Paste: Are there any modern-day equivalents of Better Living Industries?
Way: In a lot of ways I feel that BLI wasn’t based on any specific corporation, it was just based on us. I felt that’s also what you could become: if you start off as a 15-year-old watching A Clockwork Orange and go to that extreme so young, you could become the person in the white office saying what’s right and wrong, saying what people should and shouldn’t do, making sure everything’s very clean. Those two types of people are literally the same person, they’re just at different extremes. I just based Better Living Industries on us as people. Whether we realize it or not, a large amount of us likes things to be organized, structured, clean, cleaned-up. That’s what we like, that’s what we go for.
Children’s programming for the most part, not all of it, is literally children coming out of some sort of camp or mill. And that’s not a hyper, aggro punk view on it, that’s just a fact. And so not only is that happening, but kids are responding to that. And parents are totally comfortable with the kids watching that. There’s nothing really wrong with that, but it says a lot about who we are. As free and crazy as we want to be, and how much we want to make the world a canvas, there’s also a part of us that doesn’t want to make any mark.
Paste: Did you notice this from watching what Bandit watches? How do you deal with this as a parent?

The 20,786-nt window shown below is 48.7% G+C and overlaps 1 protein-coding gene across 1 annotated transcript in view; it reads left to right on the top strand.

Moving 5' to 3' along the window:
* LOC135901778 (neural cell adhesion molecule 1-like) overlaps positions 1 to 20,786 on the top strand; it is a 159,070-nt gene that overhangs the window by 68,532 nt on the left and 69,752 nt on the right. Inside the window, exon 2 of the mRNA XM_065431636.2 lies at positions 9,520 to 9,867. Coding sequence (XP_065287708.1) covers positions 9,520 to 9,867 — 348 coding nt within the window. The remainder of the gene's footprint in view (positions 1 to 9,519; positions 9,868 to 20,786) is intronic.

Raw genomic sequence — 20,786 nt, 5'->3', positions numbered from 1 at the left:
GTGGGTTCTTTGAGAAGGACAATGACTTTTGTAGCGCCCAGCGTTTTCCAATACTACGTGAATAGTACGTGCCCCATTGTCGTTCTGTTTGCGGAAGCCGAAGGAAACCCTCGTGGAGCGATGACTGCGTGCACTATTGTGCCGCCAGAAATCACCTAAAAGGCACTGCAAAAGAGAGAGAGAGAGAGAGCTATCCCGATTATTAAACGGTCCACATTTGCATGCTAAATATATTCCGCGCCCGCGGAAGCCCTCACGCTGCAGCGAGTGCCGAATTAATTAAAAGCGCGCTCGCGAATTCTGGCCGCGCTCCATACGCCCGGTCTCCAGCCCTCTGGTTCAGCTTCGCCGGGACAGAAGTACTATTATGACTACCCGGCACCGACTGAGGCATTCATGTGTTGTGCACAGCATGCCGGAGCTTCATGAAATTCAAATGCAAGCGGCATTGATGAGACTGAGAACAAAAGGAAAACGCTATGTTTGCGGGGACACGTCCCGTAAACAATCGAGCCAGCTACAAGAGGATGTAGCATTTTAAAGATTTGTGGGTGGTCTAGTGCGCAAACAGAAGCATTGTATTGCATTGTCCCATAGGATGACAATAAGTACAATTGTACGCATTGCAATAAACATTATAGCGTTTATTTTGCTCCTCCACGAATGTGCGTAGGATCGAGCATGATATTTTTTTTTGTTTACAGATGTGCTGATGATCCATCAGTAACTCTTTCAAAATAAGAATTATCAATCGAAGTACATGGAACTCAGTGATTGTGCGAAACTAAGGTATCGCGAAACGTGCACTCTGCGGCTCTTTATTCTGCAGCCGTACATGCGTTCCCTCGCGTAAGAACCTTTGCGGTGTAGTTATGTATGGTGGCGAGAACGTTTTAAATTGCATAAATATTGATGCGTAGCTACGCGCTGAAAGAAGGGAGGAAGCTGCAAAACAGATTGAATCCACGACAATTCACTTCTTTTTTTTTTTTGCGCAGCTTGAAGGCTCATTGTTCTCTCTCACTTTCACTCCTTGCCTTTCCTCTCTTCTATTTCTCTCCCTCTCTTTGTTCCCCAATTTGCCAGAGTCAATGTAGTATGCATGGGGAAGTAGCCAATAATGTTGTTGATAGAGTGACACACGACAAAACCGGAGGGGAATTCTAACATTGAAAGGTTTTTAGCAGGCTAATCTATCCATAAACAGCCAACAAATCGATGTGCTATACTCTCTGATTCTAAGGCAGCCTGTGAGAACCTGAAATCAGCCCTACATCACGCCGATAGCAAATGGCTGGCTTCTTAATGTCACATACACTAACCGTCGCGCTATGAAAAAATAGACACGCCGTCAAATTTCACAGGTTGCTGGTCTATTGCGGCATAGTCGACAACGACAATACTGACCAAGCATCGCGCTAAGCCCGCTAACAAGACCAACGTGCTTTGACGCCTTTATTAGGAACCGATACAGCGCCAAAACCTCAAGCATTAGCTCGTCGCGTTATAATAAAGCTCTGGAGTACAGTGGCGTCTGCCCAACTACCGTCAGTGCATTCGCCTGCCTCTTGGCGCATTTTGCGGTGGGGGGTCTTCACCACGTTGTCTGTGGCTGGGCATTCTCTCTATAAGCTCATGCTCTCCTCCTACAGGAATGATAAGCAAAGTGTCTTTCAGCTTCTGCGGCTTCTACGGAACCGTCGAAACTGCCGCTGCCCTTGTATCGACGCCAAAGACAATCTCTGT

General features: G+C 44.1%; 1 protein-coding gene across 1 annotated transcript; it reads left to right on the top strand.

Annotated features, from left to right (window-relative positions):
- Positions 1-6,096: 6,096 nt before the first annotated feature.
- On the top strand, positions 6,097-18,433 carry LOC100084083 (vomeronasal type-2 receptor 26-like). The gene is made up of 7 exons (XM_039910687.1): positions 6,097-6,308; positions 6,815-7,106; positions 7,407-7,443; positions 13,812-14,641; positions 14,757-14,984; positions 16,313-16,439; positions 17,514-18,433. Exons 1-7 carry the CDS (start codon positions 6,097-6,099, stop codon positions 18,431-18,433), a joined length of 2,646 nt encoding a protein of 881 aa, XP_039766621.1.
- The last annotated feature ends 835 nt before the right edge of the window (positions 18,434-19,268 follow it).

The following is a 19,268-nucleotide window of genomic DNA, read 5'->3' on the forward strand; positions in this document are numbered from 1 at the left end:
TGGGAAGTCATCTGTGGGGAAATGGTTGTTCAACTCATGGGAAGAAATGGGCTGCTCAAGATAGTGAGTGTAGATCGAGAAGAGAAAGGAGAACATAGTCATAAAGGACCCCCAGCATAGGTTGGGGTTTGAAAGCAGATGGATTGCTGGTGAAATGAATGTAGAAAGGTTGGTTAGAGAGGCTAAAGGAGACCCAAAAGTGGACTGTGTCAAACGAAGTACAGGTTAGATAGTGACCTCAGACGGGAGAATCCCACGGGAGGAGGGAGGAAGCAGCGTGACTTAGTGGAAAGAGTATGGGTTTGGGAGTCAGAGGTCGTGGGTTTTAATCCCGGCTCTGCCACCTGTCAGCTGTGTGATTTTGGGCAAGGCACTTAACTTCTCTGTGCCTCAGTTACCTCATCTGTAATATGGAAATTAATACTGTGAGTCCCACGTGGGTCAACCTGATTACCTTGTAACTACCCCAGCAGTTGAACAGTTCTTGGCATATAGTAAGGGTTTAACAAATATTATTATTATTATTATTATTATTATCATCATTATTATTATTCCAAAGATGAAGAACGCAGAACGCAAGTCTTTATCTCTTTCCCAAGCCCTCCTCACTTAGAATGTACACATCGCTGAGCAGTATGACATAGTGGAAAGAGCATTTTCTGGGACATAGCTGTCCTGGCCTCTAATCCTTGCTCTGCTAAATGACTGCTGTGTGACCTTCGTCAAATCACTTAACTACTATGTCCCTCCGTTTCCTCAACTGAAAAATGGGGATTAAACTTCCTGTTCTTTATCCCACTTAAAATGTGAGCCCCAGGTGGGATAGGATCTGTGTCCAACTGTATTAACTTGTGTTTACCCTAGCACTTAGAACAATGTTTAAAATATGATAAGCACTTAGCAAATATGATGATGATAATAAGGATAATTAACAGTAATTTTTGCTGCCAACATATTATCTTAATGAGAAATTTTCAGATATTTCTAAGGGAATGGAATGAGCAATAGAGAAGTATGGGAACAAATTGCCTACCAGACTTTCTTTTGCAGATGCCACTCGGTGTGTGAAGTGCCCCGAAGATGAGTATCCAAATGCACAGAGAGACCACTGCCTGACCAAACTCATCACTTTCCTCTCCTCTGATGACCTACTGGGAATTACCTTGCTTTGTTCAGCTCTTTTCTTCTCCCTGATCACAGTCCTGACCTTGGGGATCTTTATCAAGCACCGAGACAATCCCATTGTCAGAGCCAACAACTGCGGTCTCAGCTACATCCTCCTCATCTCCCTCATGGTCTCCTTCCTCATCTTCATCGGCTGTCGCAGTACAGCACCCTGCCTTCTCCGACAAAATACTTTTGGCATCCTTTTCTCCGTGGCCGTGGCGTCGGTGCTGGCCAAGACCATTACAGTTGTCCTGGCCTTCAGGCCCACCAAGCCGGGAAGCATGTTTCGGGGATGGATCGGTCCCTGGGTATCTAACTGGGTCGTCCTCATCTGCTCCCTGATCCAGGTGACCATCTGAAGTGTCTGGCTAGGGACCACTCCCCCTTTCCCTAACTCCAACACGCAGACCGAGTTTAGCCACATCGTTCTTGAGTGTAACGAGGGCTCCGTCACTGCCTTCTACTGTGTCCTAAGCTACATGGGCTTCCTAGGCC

Way: I noticed it when I finally got to see a show like Yo Gabba Gabba!, and I realized there was such a high contrast in children’s programming between a show that people are taking a risk on and really trying as opposed to a show they know is just going to work. I didn’t realize at that point that there was such a high contrast in that kind of artistry. Flat out, Dora the Explorer...I don’t care if the people who made it are nice people, there is zero artistry that goes into that. There’s also, I believe, zero reference to the real world. I don’t even think images are Googled to have them correctly drawn. You’ve got that, then you’ve got Yo Gabba Gabba!. I know I’m friends with those dudes, but the reasons I became friends with them was because I admired their work. The people really try, so I notice that a lot. There’s a lot of bad stuff, there’s some good stuff. You just have to dig it out.
Paste: Talking about the general aesthetic of the comic and the Danger Days album, there’s a huge difference between the art direction of The Black Parade and Killjoys as both a comic and album, and it was mirrored sonically in the music as well. Was there anything that jumpstarted the bright, jarring color scheme and the garagey sound?
Way: As a musical starting point, (Danger Days) was protopunk and garage rock. So it started with The Stooges and then I put it through a science fiction lens. I went on this musical journey where, if this started with The Stooges, it ended with The Chemical Brothers. I remember listening to Exit Planet Dust when I was 14. That record, more than a lot of punk records, made me want to get up an run away from home. A lot of the digital came from that. I know EDM was happening at that time when we were making (the album), but it was still very underground. People weren’t winning Grammys for it yet, and it wasn’t on the radio. Right at that moment we were making Danger Days and we were a year and a half ahead of EDM exploding. The kids are getting their energy from machine-made things, not human beings playing through the same gear as the last band. That’s where that also came from sonically; I thought that was going to be the best idea to communicate.